Rayna Sage

Project Director

Rayna Sage is a rural sociologist and began working with RTC: Rural in November of 2016.

In her work here, she uses both qualitative and quantitative methods to engage in participatory action research that informs programming, services, and community development activities that help improve community living for people with disabilities. Dr. Sage is particularly interested in how inequalities related to disabilities intersect with other inequalities such as racism, sexism, and discrimination towards people of the LGBTQ community in rural spaces.

Before joining the RTC: Rural, she was a clinical assistant professor in Human Development teaching and coordinating internships in human services. She completed her PhD at Washington State University in 2012 and before this spent four years as a home visiting social worker for rural low-income families with small children.

 


 

woman wearing a ball cap on a hike in the woods

 

Contact

email
rayna.sage@mso.umt.edu

phone
(406) 243-5233

Current Projects

 Rural Community Living Development (lead)

The goal of the Rural Community Living Development project is to partner with the Association of Programs for Rural Independent Living to develop and implement a peer to peer mentor training for Centers for Independent Living that prepares staff to work on community development activities in rural areas. The outcome of this process will be better support for rural people with disabilities to live independently in their communities by accessing NIDILRR-funded community living resources.

 


Personal Assistant Services in Rural America (lead)

In partnership with the Association of Programs for Rural Independent Living (APRIL) and providers of rural home- and community-based services, the Personal Assistant Services project aims to identify how personal assistant services are associated with community participation in urban and rural places.

 


Personal Care Assistance in Rural America (lead)

The experiences of those providing personal assistance services in rural America is not well understood. This exploratory project uses national data to first map the distribution of personal assistance services (PAS) workers and those who need their services due to having self care disabilities (e.g., difficulty bathing, dressing, running errands). We highlight areas in the US where there are too few workers for the number of people who have self care disabilities. To understand the experience of rural workers, we employed participatory photo mapping (PPM). Rural PAS workers take photos representing their work and then we interview them about their photos to gain a better understanding of the challenges, opportunities, and work they do in rural America.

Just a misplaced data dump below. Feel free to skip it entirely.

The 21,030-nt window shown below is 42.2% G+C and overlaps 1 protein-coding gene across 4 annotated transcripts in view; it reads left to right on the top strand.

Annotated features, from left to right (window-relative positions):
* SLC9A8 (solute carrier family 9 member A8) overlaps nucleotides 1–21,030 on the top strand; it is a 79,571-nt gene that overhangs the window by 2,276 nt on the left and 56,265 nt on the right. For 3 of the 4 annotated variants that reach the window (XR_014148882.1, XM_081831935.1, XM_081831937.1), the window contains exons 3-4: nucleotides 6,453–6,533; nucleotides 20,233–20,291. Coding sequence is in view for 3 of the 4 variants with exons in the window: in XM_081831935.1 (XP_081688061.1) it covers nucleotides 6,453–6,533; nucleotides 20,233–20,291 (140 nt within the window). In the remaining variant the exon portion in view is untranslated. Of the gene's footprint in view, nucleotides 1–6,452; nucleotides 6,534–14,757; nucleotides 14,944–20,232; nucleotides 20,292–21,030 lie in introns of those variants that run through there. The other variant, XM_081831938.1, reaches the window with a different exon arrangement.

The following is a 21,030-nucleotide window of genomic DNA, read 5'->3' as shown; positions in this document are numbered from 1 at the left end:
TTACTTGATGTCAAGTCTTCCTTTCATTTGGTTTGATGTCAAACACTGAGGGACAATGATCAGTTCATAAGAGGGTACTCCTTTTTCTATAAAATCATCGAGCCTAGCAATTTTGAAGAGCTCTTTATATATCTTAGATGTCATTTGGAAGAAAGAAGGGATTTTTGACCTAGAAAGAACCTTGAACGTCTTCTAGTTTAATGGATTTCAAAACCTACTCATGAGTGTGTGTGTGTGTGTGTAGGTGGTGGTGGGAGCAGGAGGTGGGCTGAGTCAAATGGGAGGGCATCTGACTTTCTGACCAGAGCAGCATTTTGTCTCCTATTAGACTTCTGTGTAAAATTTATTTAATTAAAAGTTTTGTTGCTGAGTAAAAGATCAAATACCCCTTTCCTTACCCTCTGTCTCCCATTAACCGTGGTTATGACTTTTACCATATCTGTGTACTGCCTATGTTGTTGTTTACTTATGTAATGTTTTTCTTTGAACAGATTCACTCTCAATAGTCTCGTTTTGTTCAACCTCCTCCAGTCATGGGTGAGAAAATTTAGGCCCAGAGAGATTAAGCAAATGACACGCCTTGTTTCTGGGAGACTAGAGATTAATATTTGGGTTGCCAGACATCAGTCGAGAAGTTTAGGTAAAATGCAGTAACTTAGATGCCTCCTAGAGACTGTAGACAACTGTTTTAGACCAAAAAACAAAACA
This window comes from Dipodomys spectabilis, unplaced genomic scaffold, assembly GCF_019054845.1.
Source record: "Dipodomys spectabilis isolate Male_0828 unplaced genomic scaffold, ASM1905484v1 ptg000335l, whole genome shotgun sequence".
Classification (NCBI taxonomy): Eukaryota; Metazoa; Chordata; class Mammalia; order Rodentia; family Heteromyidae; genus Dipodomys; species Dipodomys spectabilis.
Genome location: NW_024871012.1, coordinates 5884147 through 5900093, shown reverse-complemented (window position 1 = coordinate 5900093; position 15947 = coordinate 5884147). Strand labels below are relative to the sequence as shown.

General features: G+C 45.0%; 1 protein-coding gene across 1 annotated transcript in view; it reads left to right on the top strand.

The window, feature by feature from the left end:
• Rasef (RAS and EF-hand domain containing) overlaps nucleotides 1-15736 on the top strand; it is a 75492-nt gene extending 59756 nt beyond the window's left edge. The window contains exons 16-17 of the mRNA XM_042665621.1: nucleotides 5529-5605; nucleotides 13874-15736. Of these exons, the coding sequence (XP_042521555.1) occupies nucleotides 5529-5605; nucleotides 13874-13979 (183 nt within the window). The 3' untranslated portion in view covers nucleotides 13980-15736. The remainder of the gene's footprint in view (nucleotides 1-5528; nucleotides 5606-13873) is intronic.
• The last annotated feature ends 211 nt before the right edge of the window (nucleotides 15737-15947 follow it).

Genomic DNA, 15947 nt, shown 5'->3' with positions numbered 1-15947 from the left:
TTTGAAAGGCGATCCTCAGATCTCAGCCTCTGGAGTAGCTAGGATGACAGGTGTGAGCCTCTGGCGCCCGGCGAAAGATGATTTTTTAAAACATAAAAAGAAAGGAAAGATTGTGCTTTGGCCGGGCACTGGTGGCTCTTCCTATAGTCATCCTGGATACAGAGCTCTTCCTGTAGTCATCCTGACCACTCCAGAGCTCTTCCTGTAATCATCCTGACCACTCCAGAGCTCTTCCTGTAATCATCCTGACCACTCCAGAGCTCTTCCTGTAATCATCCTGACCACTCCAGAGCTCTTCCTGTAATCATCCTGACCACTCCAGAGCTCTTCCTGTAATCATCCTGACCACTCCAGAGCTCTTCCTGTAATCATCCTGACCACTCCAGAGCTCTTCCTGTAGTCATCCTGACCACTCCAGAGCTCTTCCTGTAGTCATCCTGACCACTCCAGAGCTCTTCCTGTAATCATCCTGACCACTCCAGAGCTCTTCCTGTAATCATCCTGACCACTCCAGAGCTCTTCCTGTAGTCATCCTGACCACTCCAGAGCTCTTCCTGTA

National Survey for Disability and Health (lead)

In partnership with the University of Kansas Institute on Health and Disability Policy Studies, this longitudinal survey aims to provide detailed information for US adults with disabilities about their experiences with health care services and health insurance. This project is part of the Collaborative on Health Reform and Independent Living.

 


Rural Resource Analysis

The availability of community resources, as well as access to those resources, has a large impact on the experience of disability. Using community asset mapping and network analysis methodology, this project will identify the resources available in a community and then figure out how those resources are linked to each other and how individuals know about and access those resources. As well as examining local assets and networks, this study will also examine the relationships between community resources and disability rates across the U.S.

 


Impacts of COVID-19 on People with Disabilities

The goal of this exploratory research is to investigate how COVID-19, and responses to it, are impacting people with disabilities in rural and urban places. Like everyone else, people with disabilities will likely experience the impacts of COVID-19 differently depending on where they live and resources available to them. Understanding how these individuals are responding and adapting to this pandemic is critical for informing planning and creating accommodations for future crises.